The need for a logo was somewhat forced on me. In an attempt to understand the demand for pinole in the UK, I made a couple phone calls to online distributors of Mexican foods who immediately asked to receive samples. Which I was happy to do… but I wanted to send them pinole with Azure’s logo on the package. Not just a brown paper bag. 

I was pressed for time so I went for 99Designs. I was first told off by my better half who warned me I was robbing independent designers of a job. I felt unbelievably guilty towards a friend who is a designer, a really good designer, and who I kept out of the loop… Promise when I have more time, I will go to an independent designer.

The hardest part of designing a logo is… who on earth are you?!??!! Is your company more… feminine or masculine? More modern or old-school? Authentic? Rustic? Simple? Sophisticated? As a feminist, I’m more inclined towards the gender neutral but apparently, as I’ve discovered, I like ‘feminine’ logos. Go figure. 

  • First lesson: find a boat load of logos you like. Copy paste them and show them to your designer.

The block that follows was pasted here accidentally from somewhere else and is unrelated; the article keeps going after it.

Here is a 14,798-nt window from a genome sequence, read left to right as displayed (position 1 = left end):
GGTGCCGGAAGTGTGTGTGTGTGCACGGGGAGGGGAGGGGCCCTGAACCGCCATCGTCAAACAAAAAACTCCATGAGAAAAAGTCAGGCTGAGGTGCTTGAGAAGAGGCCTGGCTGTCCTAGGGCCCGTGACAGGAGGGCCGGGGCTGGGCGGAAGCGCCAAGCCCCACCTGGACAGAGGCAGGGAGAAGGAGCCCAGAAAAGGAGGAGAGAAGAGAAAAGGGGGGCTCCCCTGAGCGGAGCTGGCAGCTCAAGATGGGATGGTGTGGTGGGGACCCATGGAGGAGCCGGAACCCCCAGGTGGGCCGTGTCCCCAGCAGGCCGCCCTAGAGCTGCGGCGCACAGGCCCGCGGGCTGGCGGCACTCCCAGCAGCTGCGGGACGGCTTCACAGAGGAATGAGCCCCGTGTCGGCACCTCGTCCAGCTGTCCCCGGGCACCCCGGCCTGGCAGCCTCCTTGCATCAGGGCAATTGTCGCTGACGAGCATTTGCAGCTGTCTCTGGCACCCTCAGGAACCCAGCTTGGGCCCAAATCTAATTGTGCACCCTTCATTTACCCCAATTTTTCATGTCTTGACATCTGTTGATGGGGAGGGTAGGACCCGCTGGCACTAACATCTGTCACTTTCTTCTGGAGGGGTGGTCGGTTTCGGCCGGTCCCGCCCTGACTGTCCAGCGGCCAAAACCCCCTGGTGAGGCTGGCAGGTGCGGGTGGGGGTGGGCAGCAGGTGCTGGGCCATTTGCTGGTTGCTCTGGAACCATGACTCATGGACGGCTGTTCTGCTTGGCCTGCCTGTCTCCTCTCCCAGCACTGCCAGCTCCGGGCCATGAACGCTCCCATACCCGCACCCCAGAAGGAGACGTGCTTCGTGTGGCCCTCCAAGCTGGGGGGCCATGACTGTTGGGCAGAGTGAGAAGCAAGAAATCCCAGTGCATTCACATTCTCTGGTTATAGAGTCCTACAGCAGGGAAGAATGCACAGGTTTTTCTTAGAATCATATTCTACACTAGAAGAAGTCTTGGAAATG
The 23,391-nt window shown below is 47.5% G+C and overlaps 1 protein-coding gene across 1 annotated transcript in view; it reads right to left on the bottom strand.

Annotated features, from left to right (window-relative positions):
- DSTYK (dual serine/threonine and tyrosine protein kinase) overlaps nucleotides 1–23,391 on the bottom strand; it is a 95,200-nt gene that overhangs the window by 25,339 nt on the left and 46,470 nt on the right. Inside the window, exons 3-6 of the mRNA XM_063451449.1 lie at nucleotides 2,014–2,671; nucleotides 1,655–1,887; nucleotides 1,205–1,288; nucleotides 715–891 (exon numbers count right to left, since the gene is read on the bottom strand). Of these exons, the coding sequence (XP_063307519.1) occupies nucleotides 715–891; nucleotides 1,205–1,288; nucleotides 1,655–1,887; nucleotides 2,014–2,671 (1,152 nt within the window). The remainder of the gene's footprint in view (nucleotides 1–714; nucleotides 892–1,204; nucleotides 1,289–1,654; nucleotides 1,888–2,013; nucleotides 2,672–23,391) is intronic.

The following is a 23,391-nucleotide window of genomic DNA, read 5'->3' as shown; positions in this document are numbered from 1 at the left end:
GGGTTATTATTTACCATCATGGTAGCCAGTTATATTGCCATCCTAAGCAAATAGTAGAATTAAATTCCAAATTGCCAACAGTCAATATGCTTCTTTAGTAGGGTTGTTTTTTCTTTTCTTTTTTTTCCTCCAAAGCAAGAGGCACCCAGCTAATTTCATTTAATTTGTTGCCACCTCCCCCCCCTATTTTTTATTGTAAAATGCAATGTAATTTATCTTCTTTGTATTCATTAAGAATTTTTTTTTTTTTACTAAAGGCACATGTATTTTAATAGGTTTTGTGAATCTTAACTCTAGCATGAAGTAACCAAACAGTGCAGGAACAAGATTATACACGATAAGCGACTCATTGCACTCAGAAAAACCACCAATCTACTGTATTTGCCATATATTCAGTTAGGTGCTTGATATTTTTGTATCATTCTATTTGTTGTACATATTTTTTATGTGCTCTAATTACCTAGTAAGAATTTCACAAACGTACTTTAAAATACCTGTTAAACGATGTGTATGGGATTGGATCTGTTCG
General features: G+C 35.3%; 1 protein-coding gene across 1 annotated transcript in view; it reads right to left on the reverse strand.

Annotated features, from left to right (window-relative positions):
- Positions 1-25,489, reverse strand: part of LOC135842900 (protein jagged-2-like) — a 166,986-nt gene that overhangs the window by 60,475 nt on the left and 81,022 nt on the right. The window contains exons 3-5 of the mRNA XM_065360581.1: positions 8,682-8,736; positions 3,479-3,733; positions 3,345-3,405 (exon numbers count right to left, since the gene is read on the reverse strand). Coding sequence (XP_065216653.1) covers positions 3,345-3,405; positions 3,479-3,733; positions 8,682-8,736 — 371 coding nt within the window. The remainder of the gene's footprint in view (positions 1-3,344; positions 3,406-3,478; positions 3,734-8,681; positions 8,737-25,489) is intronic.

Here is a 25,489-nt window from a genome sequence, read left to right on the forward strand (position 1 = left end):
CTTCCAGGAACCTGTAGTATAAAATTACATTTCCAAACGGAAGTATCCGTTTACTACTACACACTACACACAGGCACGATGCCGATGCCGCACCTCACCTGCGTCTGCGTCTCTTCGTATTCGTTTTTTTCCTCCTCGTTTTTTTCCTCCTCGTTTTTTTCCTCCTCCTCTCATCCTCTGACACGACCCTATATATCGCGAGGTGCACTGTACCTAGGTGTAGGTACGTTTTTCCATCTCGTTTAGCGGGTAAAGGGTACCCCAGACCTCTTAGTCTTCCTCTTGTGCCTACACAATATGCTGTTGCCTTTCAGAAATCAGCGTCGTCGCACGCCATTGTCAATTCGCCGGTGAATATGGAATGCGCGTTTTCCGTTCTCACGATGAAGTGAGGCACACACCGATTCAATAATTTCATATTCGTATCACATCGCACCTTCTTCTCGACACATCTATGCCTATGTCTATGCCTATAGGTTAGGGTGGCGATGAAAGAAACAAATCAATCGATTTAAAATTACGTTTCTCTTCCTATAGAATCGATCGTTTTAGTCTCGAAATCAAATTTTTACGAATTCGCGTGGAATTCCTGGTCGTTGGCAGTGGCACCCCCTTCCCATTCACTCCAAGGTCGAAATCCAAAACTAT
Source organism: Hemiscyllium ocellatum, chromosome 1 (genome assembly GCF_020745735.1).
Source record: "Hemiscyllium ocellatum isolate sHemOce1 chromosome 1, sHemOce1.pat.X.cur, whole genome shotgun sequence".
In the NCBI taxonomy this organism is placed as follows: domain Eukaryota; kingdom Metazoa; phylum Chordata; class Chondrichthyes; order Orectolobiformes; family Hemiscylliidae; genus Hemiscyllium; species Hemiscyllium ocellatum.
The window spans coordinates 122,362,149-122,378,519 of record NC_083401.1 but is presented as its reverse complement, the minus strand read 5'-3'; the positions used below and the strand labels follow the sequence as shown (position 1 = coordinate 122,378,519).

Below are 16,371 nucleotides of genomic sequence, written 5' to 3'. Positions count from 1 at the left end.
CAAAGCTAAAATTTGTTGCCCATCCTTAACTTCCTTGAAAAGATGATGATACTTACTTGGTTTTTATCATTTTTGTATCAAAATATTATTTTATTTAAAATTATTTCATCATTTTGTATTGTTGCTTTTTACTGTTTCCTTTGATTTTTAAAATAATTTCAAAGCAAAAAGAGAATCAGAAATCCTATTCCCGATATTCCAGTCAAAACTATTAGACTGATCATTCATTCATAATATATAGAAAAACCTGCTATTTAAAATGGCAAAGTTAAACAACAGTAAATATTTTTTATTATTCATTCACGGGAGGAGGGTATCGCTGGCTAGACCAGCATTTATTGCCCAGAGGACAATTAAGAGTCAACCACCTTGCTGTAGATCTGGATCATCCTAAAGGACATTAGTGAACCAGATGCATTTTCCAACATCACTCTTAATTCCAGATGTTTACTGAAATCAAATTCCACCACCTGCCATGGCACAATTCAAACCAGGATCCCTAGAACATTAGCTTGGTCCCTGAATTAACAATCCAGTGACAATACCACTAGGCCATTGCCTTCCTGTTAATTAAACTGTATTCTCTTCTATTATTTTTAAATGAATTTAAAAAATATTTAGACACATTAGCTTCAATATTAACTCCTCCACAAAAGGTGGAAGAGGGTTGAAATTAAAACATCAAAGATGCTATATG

• Second lesson: give direction! Designers are fabulously creative but also, sometimes, fabulously lazy. They’ll try recycling old designs on you sometimes. 
  • Third lesson: make sure you keep true to your core value. 
  • Most important lesson of all: WHO ARE YOU TRYING TO APPEAL TO!?!?!!

I started by wanting a yummy-mummy slick sexy logo. And I got some! But then I remembered I was starting Azure by appealing to Latin American residents of the UK and of Europe. The design changed radically to wanting something more rustic, authentic, evocative of childhood, humble and homey. 

Don’t stop asking till your satisfied! 

Another tip, if I may: please be kind to your designers. Tell them they are doing a good job when they are. And write them an appreciative note for their efforts. I was slightly nauseous at having to choose only one logo out of so many I loved… But I am thrilled with the logo I ended up with! 

Merci June-July!

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